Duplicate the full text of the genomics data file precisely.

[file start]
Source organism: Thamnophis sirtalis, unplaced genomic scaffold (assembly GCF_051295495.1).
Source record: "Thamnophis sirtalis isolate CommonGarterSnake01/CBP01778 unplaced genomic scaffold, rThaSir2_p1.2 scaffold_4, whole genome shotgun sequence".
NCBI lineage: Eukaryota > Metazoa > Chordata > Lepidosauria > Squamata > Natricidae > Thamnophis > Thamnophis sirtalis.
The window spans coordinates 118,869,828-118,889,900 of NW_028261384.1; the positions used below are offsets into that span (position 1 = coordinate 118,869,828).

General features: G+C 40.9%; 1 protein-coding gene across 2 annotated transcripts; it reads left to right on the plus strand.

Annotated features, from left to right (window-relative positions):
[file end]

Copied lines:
Source organism: Thamnophis sirtalis, unplaced genomic scaffold (assembly GCF_051295495.1).
Source record: "Thamnophis sirtalis isolate CommonGarterSnake01/CBP01778 unplaced genomic scaffold, rThaSir2_p1.2 scaffold_4, whole genome shotgun sequence".
NCBI lineage: Eukaryota > Metazoa > Chordata > Lepidosauria > Squamata > Natricidae > Thamnophis > Thamnophis sirtalis.
The window spans coordinates 118,869,828-118,889,900 of NW_028261384.1; the positions used below are offsets into that span (position 1 = coordinate 118,869,828).

General features: G+C 40.9%; 1 protein-coding gene across 2 annotated transcripts; it reads left to right on the plus strand.

Annotated features, from left to right (window-relative positions):